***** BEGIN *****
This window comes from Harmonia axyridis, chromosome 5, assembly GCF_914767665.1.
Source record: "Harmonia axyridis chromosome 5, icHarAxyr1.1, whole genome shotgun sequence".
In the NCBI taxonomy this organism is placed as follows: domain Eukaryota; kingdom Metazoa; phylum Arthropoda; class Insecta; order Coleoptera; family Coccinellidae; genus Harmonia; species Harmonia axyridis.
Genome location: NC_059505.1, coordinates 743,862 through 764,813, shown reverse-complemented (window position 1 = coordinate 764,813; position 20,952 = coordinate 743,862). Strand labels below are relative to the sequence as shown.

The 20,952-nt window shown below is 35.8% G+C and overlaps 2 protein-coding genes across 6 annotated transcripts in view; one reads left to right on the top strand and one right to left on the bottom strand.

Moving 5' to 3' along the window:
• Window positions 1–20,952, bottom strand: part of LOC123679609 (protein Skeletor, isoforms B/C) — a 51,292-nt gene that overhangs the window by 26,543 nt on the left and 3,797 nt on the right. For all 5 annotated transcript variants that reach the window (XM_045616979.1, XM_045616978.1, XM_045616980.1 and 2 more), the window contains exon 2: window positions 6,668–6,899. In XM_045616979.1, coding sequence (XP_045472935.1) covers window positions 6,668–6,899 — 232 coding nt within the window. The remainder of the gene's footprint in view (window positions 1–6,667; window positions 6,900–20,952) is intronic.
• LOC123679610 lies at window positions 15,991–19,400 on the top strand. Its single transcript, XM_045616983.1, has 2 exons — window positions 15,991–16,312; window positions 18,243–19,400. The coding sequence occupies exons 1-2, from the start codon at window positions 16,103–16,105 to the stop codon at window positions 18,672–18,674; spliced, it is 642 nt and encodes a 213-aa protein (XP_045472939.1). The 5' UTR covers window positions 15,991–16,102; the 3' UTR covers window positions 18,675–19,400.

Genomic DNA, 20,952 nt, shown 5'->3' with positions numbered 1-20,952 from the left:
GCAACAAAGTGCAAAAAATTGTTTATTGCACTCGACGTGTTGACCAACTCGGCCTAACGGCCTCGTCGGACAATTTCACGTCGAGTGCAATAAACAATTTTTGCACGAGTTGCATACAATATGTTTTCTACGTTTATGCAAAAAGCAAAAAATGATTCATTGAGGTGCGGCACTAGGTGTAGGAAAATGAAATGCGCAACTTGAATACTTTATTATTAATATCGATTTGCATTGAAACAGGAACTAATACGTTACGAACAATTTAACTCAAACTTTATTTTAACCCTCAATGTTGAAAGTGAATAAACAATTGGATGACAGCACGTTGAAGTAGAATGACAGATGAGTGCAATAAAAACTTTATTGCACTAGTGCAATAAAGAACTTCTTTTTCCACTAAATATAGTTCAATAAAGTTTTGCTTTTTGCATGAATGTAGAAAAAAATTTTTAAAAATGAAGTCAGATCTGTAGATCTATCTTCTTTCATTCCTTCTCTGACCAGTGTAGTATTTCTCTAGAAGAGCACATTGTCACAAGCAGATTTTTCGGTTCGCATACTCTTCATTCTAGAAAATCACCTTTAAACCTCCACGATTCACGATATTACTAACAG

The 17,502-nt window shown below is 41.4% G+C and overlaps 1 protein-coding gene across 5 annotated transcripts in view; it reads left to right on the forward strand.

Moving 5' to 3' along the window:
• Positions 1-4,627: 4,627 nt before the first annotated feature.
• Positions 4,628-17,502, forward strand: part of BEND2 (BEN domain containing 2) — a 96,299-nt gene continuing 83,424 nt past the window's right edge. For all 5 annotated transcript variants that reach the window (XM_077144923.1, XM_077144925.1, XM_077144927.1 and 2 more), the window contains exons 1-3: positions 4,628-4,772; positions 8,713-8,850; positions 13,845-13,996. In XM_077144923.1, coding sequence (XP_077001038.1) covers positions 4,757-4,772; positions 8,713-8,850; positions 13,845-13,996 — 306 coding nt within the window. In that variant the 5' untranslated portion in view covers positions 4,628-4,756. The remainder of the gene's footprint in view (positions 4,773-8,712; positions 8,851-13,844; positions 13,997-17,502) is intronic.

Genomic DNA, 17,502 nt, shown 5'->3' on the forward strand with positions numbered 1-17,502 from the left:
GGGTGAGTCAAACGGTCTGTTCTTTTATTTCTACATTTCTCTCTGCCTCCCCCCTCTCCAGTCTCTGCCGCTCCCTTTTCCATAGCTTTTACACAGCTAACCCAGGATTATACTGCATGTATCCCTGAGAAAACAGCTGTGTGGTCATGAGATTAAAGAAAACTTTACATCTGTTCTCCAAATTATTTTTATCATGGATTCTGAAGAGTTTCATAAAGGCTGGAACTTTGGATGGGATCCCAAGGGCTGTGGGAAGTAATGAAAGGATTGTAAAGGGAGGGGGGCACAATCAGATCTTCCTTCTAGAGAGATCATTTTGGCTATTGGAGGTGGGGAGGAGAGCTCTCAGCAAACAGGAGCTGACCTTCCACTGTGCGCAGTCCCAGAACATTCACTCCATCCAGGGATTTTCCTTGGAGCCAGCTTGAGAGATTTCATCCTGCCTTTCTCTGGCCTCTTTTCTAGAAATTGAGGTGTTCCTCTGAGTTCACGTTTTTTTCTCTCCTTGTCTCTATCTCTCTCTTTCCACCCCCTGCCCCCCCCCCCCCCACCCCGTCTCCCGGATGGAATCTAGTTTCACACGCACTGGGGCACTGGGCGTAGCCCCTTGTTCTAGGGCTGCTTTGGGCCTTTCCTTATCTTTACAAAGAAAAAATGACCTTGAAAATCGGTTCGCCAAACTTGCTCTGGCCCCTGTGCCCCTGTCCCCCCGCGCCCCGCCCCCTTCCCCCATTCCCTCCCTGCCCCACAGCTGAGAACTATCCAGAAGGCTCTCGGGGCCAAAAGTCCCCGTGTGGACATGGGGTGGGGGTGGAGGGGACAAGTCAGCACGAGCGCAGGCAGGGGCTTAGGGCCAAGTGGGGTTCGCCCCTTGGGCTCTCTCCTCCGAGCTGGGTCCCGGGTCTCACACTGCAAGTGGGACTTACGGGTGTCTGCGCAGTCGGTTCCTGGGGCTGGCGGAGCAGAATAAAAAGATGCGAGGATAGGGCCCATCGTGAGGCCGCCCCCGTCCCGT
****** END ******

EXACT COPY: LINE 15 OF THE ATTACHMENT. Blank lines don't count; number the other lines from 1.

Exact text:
Genomic DNA, 17,502 nt, shown 5'->3' on the forward strand with positions numbered 1-17,502 from the left: